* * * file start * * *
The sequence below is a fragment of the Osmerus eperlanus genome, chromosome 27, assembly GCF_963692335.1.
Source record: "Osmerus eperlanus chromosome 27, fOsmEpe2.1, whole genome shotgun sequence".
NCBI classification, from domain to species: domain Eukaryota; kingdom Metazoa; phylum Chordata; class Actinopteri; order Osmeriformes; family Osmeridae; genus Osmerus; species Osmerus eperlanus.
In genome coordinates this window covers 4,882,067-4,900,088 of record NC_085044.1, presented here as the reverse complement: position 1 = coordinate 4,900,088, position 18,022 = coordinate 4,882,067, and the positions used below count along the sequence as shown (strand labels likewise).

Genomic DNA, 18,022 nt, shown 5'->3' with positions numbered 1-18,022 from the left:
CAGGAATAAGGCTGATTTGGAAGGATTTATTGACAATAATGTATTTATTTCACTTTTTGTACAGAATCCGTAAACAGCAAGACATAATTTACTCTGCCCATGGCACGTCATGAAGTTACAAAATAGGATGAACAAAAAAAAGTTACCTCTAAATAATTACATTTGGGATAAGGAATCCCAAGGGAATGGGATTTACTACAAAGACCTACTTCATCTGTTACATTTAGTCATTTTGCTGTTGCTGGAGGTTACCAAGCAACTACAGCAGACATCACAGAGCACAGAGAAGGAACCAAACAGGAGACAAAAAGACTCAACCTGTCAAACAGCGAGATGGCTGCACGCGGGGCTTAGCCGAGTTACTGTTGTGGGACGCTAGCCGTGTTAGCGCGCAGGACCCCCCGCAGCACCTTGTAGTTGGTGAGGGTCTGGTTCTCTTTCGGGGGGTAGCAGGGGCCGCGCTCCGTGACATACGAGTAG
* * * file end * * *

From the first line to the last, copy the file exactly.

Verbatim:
The sequence below is a fragment of the Osmerus eperlanus genome, chromosome 27, assembly GCF_963692335.1.
Source record: "Osmerus eperlanus chromosome 27, fOsmEpe2.1, whole genome shotgun sequence".
NCBI classification, from domain to species: domain Eukaryota; kingdom Metazoa; phylum Chordata; class Actinopteri; order Osmeriformes; family Osmeridae; genus Osmerus; species Osmerus eperlanus.
In genome coordinates this window covers 4,882,067-4,900,088 of record NC_085044.1, presented here as the reverse complement: position 1 = coordinate 4,900,088, position 18,022 = coordinate 4,882,067, and the positions used below count along the sequence as shown (strand labels likewise).

Genomic DNA, 18,022 nt, shown 5'->3' with positions numbered 1-18,022 from the left:
CAGGAATAAGGCTGATTTGGAAGGATTTATTGACAATAATGTATTTATTTCACTTTTTGTACAGAATCCGTAAACAGCAAGACATAATTTACTCTGCCCATGGCACGTCATGAAGTTACAAAATAGGATGAACAAAAAAAAGTTACCTCTAAATAATTACATTTGGGATAAGGAATCCCAAGGGAATGGGATTTACTACAAAGACCTACTTCATCTGTTACATTTAGTCATTTTGCTGTTGCTGGAGGTTACCAAGCAACTACAGCAGACATCACAGAGCACAGAGAAGGAACCAAACAGGAGACAAAAAGACTCAACCTGTCAAACAGCGAGATGGCTGCACGCGGGGCTTAGCCGAGTTACTGTTGTGGGACGCTAGCCGTGTTAGCGCGCAGGACCCCCCGCAGCACCTTGTAGTTGGTGAGGGTCTGGTTCTCTTTCGGGGGGTAGCAGGGGCCGCGCTCCGTGACATACGAGTAG